The Associated Press: Aetna’s 1Q Profit Jumps 36 Pct, Forecast Climbs
Its results breezed past analysts’ expectations, and Aetna shares jumped more than 5 percent Thursday after it detailed a starkly different quarter compared with competitor UnitedHealth Group, which dragged down other health insurance stocks last week after it said first quarter earnings fell 8 percent (4/24).
The Washington Post’s Wonkblog: Aetna: Late Obamacare Changes Account For Half Of 2015 Premium Increases
Major health insurers are starting to report their first quarter of financial results under Obamacare's new market rules, giving us some perspective on how they're seeing the law's new insurance marketplaces playing out (Millman, 4/24).
USA Today: Some Top Medicare Beneficiaries Spend Heavily To Lobby
he 10 drug companies that make the most money from doctors using their products on Medicare patients spent more than $236 million to lobby Congress and the executive branch between 2009 and 2013, according to lobbying records compiled by the Center for Responsive Politics and new federal data. Those efforts came as lawmakers crafted the sweeping Affordable Care Act and as federal regulators have sought new ways to contain costs in Medicare, the federal insurance program for seniors (Kennedy, 4/24).
The New York Times: Alternative to Pap Test Is Approved By F.D.A.
The Food and Drug Administration on Thursday approved the first alternative to the long-used Pap test as a primary screening method for cervical cancer, in the face of opposition from some women’s groups and health organizations. … But a coalition of 17 consumer, women’s and health groups opposed the approval, arguing that the new screening method had not been adequately tested and could upend a practice that has successfully prevented cervical cancer for decades (Pollack, 4/24).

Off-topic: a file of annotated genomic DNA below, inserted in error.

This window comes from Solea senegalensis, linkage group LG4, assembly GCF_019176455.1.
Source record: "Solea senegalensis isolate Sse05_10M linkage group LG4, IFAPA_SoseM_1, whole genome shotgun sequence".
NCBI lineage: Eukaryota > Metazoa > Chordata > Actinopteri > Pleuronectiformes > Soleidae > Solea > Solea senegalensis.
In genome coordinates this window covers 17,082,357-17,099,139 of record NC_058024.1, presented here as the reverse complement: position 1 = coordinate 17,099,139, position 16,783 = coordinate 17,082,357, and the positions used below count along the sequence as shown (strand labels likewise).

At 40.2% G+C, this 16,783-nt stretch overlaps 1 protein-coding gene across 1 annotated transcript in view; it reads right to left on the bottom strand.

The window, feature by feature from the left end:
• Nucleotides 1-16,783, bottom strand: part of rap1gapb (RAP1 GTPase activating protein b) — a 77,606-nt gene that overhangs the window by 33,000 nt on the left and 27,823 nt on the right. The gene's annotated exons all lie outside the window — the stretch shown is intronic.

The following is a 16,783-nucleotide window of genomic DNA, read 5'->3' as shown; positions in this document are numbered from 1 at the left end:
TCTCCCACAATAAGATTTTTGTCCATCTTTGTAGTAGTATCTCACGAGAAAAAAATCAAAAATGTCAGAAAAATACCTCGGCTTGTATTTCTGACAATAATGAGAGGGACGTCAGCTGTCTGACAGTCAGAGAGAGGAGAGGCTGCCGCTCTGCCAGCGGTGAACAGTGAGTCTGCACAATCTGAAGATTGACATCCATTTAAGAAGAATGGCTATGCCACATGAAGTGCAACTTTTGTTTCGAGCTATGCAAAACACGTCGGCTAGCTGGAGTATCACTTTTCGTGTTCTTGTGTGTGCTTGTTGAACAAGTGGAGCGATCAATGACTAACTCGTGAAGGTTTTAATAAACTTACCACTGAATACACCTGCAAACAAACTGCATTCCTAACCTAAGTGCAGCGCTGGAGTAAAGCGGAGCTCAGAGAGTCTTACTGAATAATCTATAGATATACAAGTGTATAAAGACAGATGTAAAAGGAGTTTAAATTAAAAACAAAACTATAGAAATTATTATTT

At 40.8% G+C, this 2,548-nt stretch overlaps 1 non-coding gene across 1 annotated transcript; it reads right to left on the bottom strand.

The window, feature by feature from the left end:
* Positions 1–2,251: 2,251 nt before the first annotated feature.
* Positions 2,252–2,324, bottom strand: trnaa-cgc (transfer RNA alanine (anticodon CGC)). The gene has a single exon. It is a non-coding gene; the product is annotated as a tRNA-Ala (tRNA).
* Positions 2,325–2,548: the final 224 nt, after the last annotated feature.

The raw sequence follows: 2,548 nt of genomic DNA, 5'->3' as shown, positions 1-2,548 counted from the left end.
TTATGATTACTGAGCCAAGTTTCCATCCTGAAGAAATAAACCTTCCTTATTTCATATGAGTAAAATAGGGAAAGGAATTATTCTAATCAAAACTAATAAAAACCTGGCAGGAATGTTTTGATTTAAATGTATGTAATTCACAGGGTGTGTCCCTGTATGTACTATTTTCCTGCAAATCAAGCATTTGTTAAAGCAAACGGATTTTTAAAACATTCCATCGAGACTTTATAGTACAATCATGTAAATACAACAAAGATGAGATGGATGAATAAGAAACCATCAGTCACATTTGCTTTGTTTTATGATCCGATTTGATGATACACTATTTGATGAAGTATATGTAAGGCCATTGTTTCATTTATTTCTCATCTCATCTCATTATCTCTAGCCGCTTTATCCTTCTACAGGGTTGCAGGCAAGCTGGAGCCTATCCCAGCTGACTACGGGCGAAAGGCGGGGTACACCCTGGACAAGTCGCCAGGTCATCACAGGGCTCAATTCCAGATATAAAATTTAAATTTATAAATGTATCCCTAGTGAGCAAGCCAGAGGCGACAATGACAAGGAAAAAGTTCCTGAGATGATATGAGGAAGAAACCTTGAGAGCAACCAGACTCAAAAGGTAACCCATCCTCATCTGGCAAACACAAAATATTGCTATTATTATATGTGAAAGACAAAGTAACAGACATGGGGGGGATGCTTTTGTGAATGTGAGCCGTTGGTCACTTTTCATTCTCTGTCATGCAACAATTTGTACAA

The New York Times: A Fight To Keep College Athletes From The Pain of Injury Costs
In the sprawling battle to reform the N.C.A.A., medical care for injured athletes has emerged as a key front, a particularly sensitive subject that has become more important with increased awareness about head injuries. … It is unusual for an athlete to lose a scholarship after an injury, but those worst-case scenarios are part of the reason Huma has helped lead a recent push to unionize Northwestern’s scholarship football players. Under N.C.A.A. rules, players can still lose their scholarships after being hurt, often pay for their own insurance and are generally responsible for long-term health care for injuries sustained on the playing field (Strauss, 4/24).
Los Angeles Times: State To Provide $75 Million In Mental Health Grants
State Treasurer Bill Lockyer announced the approval Thursday of $75.3 million in grants that aim to stabilize residents with severe mental illness before they land in jail or suffer multiple hospitalizations. The 20 grants will go to 28 counties for new or expanded services. They will add 827 residential mental health beds and crisis "stabilization" beds, and pay for more than three dozen vehicles and five dozen staff members for mobile support teams, which often accompany local law enforcement to defuse tense situations and direct those in need to care (Romney, 4/24).
The New York Times: NYU Langone Reopens Emergency Room That Was Closed by Hurricane Sandy
A striking sight appeared earlier this week outside the emergency room of NYU Langone Medical Center: an ambulance. Then another. And then many more. The emergency chairman, Dr. Lewis Goldfrank, watched a procession of stretchers throughout the day as if he was welcoming long-lost friends. Other doctors came around so they could witness it for themselves. The occasion was so moving that Dr. Steven Hofstetter, a surgeon, felt that one Yiddish expression for feeling pride was not enough. So he used two (Hartocollis, 4/24).